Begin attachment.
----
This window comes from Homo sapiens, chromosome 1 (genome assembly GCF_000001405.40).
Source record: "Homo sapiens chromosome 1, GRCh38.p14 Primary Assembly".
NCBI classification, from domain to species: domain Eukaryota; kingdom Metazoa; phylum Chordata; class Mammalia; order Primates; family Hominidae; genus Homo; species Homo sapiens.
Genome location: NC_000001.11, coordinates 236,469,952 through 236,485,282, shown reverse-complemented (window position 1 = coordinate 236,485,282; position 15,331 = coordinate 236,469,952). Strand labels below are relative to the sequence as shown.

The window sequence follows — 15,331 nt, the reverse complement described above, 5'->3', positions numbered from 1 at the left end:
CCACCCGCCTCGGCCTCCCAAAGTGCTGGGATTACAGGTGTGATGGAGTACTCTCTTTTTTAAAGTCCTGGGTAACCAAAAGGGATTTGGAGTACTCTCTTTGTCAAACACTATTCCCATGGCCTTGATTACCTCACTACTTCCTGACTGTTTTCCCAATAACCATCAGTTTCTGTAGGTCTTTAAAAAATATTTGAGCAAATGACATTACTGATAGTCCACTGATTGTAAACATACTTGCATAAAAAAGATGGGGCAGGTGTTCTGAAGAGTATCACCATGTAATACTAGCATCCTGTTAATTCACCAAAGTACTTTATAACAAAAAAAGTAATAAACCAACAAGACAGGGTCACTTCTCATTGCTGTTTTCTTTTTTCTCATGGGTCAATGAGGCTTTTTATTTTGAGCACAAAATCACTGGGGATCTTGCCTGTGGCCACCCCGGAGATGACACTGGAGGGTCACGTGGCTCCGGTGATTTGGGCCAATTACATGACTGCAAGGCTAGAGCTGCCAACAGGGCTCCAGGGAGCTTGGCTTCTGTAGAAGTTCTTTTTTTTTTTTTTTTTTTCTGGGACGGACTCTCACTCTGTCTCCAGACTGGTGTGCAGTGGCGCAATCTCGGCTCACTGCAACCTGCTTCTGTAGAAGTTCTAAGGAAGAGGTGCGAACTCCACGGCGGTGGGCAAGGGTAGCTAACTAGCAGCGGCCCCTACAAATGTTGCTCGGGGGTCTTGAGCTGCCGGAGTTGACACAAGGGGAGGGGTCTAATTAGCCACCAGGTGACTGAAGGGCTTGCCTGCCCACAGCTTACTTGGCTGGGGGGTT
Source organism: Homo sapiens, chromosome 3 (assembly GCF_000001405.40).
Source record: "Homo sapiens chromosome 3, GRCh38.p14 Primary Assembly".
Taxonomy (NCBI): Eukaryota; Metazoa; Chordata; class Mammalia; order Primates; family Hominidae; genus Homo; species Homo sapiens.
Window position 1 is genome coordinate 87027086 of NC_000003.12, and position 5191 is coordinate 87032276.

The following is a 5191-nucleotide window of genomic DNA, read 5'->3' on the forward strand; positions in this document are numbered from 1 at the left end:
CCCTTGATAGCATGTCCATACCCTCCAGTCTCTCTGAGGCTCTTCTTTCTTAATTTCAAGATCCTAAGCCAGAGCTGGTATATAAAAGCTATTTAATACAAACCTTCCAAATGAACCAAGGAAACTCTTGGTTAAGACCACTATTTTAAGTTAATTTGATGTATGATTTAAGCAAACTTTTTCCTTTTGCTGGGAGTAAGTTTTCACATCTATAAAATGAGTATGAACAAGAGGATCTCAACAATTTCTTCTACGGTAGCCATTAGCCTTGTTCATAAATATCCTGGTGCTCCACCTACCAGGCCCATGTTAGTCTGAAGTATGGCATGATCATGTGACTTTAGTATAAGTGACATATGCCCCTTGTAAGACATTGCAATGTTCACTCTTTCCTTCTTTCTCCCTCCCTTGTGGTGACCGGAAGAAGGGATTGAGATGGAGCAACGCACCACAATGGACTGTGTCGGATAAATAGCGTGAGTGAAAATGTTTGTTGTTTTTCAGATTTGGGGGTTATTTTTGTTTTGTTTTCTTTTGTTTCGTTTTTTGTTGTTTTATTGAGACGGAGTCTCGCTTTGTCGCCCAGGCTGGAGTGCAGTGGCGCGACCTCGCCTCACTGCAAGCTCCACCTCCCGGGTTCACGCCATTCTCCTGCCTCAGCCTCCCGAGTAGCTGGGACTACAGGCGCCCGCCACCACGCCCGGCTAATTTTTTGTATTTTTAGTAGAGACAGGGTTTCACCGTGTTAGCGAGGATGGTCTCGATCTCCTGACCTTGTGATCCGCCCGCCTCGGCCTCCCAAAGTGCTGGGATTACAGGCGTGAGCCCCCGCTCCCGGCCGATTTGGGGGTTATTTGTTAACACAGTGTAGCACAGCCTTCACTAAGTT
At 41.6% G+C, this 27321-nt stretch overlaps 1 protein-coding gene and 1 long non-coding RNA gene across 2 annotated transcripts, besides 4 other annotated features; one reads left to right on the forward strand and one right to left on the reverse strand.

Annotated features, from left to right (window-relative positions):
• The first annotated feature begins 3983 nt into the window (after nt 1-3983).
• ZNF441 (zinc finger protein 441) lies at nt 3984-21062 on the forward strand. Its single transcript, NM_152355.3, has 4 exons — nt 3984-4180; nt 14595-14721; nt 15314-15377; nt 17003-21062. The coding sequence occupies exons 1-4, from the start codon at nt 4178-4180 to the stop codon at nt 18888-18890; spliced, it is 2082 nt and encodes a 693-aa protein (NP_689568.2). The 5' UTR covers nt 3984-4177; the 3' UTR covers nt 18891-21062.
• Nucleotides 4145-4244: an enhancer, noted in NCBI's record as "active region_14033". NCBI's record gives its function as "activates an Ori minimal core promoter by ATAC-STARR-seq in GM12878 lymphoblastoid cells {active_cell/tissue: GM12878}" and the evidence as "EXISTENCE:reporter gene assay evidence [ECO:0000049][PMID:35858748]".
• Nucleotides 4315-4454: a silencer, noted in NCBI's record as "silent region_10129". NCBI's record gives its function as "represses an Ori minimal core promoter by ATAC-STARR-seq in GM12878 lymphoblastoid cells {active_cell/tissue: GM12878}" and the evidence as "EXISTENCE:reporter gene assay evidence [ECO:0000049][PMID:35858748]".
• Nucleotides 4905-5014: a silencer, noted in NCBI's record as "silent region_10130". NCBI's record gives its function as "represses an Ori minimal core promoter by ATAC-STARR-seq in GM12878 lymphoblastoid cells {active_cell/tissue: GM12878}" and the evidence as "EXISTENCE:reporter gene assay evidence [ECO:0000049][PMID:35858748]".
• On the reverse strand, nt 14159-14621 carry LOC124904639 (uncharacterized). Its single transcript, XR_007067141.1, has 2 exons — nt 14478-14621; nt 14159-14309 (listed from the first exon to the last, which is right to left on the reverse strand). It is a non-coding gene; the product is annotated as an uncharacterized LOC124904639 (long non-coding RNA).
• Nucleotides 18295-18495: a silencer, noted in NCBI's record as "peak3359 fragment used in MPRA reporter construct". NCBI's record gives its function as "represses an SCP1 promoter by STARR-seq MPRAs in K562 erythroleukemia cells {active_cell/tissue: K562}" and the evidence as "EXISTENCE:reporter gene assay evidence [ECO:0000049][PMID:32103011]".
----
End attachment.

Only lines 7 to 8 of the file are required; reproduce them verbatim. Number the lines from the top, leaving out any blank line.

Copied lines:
Source organism: Homo sapiens, chromosome 3 (assembly GCF_000001405.40).
Source record: "Homo sapiens chromosome 3, GRCh38.p14 Primary Assembly".